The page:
"My dad has been running as long as I can remember. He would leave his work clothes at the office and complete a daily 16-mile commute on foot to be back home in time for dinner. Having grown up with an ultra-running Superman for a dad made me think that running ridiculous distances was normal. Not that it particularly interested me at that time. And he was fine with that - never once did he push me to join cross country or urge me to go out for track.
"It wasn't until I discovered running on my own in college that I began to tap him for the resource that he is. We spent hours together on the trails logging miles during my time at home, me grilling him about his race experiences and seeking advice on long distance running. He told me stories of getting lost in the woods (and sleep-running), how to find your way back to the trail (always go up the mountain so you can see the way back down), the best way to fall during a run (hands first, but always remember to stop your watch on the way down) and numerous life lessons learned from the sport (the negative experiences are the ones that can teach us the most). We've since completed many races together including my first marathon, hundreds of memorable miles, countless stories and words of wisdom that I will cherish forever."
"My dad decided to register me for the Cooper River Bridge run when I was 12. It was my first ever race. I fell off the bridge. I remember it like it was yesterday. We were on the first ascent (of the old bridge), and I said "Dad, I'm going for it. Watch me beat the crowd by jumping on this handrail. THERE'S NO ONE RUNNING ON IT?!" Feeling free + clear I turned on my 12-year-old jets. It was exhilarating. I was beating moms + old people, little children just like me. I was on top of the world (or the handrail of a bridge). I think my dad said something like "you should probably get down." To this day I do believe I was slightly nudged by a mom with a stroller (THEY ARE BANNED NOW!) + suddenly without warning the bridge came back to me. I lay strewn across the Cooper River Bridge looking upwards at my dad + the rusty steel (no wonder they tore it down). Mangled, down, but not out. By dad picked me up. We finished."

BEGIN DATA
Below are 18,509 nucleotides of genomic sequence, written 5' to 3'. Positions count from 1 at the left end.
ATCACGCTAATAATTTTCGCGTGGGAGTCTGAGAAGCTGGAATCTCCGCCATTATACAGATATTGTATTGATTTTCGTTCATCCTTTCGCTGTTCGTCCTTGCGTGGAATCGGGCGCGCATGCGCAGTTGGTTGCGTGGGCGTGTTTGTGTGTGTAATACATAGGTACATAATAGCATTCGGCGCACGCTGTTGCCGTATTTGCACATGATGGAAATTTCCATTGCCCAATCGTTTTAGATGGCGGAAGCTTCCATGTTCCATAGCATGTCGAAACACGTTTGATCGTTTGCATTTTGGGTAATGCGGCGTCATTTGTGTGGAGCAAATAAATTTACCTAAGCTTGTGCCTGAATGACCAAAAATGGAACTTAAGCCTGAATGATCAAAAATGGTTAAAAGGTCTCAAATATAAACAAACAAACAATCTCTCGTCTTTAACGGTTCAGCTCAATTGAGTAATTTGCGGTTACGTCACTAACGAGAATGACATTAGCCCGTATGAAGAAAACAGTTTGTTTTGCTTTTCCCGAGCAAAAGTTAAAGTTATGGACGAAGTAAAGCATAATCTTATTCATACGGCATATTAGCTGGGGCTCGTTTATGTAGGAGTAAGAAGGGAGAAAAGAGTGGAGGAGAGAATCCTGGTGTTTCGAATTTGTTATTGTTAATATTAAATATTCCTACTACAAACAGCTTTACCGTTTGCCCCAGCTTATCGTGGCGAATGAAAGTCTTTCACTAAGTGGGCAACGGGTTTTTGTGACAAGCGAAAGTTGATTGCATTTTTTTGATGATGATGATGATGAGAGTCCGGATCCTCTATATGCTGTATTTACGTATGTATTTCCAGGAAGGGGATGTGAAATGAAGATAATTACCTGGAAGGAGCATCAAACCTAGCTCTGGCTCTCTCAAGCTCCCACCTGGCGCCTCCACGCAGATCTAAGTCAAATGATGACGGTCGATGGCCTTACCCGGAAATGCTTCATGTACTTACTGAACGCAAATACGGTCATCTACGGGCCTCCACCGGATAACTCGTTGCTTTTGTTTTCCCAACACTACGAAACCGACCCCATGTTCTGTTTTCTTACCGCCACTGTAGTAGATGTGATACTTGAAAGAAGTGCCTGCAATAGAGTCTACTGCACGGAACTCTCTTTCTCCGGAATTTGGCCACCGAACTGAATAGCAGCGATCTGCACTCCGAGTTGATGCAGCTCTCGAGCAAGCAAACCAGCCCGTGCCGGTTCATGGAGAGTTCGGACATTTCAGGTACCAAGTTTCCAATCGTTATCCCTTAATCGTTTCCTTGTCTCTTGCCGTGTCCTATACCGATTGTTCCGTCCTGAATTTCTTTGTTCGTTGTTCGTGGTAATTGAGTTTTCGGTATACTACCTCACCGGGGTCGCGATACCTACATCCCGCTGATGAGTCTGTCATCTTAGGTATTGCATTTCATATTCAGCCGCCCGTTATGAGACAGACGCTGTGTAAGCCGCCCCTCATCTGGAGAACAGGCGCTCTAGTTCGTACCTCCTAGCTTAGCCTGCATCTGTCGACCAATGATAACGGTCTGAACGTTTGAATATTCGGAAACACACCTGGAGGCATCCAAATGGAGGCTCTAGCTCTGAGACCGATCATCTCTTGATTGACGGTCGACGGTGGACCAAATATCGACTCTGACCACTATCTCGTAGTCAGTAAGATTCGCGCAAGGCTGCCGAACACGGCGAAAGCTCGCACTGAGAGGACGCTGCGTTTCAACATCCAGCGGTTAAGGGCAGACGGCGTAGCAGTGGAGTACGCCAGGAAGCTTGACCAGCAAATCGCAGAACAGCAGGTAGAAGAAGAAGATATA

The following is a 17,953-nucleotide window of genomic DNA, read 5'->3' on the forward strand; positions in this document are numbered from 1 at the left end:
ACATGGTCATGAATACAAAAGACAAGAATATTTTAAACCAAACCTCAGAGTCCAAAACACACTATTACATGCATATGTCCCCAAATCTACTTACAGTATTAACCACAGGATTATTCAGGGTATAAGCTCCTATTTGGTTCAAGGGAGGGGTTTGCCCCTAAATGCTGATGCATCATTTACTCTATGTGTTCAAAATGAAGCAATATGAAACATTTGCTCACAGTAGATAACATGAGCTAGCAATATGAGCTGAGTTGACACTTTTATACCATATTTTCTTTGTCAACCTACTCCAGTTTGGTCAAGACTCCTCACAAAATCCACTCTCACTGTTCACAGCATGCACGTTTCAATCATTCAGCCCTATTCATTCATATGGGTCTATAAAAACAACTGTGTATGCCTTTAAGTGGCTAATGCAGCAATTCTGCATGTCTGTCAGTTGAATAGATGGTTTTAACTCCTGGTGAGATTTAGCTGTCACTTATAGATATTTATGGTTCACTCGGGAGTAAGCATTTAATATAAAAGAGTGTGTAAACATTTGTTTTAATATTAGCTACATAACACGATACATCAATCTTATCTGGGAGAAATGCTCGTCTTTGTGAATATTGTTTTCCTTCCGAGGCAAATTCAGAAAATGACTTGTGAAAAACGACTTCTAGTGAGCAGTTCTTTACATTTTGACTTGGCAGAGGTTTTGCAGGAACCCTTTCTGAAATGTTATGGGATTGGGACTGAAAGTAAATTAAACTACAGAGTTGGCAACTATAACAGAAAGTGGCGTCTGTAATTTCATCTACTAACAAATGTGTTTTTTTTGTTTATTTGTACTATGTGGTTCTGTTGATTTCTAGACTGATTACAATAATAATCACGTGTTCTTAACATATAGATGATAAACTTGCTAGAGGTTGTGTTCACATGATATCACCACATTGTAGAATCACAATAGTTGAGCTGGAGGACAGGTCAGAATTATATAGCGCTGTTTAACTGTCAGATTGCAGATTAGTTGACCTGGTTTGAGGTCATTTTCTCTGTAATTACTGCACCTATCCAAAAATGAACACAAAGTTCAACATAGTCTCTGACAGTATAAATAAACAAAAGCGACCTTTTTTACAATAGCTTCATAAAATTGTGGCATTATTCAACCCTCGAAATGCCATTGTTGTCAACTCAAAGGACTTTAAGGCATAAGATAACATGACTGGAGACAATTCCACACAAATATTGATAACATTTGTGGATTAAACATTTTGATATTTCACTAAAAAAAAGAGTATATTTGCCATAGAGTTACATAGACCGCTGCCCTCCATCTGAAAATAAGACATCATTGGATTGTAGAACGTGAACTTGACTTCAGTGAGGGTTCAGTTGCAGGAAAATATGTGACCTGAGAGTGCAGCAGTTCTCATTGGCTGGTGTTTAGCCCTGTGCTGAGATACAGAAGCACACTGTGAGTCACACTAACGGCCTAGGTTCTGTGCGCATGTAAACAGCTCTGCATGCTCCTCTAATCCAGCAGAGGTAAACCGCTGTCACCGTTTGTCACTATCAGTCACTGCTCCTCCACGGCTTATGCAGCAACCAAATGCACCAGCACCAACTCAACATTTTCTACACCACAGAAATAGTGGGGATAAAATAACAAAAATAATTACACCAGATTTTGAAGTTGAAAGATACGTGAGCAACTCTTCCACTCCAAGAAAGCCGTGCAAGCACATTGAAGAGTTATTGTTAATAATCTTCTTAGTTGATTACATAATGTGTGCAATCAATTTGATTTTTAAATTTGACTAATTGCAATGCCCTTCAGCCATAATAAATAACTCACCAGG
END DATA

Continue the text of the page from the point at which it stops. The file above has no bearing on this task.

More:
"My dad loves telling the story of his first 10K. It was the mid-’70s. He’d played sports all his life, and though he wasn’t running regularly at the time, he’d gone on a couple of jogs to prepare himself. He was wearing an old pair of Adidas Stan Smith tennis shoes. A day or two before the race, he realized that the midsole of one shoe had cracked in half, but he figured that a strip of duct tape should hold it for at least 6 miles. It was a painful day.
"These days he’s wiser with his shoe choices. He gets in his three-mile loop a couple of days a week in his trusty Mizunos. He still probably wouldn’t call himself a runner, but I think it counts. Over my years of running, he’s been a great support. He’s come to every marathon I’ve run, consulting the map beforehand and carefully plotting a course that allows him to cheer me on in as many spots as possible along the way. Afterward he’s always there to stand over me while I lie on the ground in pain and ask me, “Why do you do this to yourself? Can you just run a half marathon next time?” But I know he’s proud. I can’t wait to run with him at the beach in August!"